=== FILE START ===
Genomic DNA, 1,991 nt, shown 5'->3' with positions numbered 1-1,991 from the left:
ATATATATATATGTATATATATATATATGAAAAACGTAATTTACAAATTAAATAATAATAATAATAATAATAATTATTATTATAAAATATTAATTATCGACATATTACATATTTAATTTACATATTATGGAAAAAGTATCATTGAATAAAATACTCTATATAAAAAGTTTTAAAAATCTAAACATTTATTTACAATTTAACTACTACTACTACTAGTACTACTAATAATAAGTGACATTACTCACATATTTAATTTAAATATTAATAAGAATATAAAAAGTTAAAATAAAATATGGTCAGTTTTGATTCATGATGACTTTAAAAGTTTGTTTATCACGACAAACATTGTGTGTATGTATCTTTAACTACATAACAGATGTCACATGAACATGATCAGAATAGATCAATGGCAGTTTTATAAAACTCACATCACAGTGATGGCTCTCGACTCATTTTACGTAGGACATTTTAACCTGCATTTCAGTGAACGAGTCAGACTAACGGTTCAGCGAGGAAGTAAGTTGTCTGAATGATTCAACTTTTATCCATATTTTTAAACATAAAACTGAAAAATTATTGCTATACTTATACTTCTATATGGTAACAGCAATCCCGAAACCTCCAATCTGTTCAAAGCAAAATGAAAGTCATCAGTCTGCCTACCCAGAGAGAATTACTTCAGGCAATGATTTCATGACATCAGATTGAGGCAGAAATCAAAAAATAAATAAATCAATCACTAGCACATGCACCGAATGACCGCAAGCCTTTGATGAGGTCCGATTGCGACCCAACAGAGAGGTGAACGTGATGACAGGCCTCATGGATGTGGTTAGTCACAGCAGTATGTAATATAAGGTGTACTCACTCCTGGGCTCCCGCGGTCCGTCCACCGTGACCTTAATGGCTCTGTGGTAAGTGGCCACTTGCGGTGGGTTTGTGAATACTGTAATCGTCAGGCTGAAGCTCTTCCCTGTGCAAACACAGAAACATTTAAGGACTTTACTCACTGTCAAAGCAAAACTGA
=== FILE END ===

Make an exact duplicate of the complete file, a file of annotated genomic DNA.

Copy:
Genomic DNA, 1,991 nt, shown 5'->3' with positions numbered 1-1,991 from the left:
ATATATATATATGTATATATATATATATGAAAAACGTAATTTACAAATTAAATAATAATAATAATAATAATAATTATTATTATAAAATATTAATTATCGACATATTACATATTTAATTTACATATTATGGAAAAAGTATCATTGAATAAAATACTCTATATAAAAAGTTTTAAAAATCTAAACATTTATTTACAATTTAACTACTACTACTACTAGTACTACTAATAATAAGTGACATTACTCACATATTTAATTTAAATATTAATAAGAATATAAAAAGTTAAAATAAAATATGGTCAGTTTTGATTCATGATGACTTTAAAAGTTTGTTTATCACGACAAACATTGTGTGTATGTATCTTTAACTACATAACAGATGTCACATGAACATGATCAGAATAGATCAATGGCAGTTTTATAAAACTCACATCACAGTGATGGCTCTCGACTCATTTTACGTAGGACATTTTAACCTGCATTTCAGTGAACGAGTCAGACTAACGGTTCAGCGAGGAAGTAAGTTGTCTGAATGATTCAACTTTTATCCATATTTTTAAACATAAAACTGAAAAATTATTGCTATACTTATACTTCTATATGGTAACAGCAATCCCGAAACCTCCAATCTGTTCAAAGCAAAATGAAAGTCATCAGTCTGCCTACCCAGAGAGAATTACTTCAGGCAATGATTTCATGACATCAGATTGAGGCAGAAATCAAAAAATAAATAAATCAATCACTAGCACATGCACCGAATGACCGCAAGCCTTTGATGAGGTCCGATTGCGACCCAACAGAGAGGTGAACGTGATGACAGGCCTCATGGATGTGGTTAGTCACAGCAGTATGTAATATAAGGTGTACTCACTCCTGGGCTCCCGCGGTCCGTCCACCGTGACCTTAATGGCTCTGTGGTAAGTGGCCACTTGCGGTGGGTTTGTGAATACTGTAATCGTCAGGCTGAAGCTCTTCCCTGTGCAAACACAGAAACATTTAAGGACTTTACTCACTGTCAAAGCAAAACTGA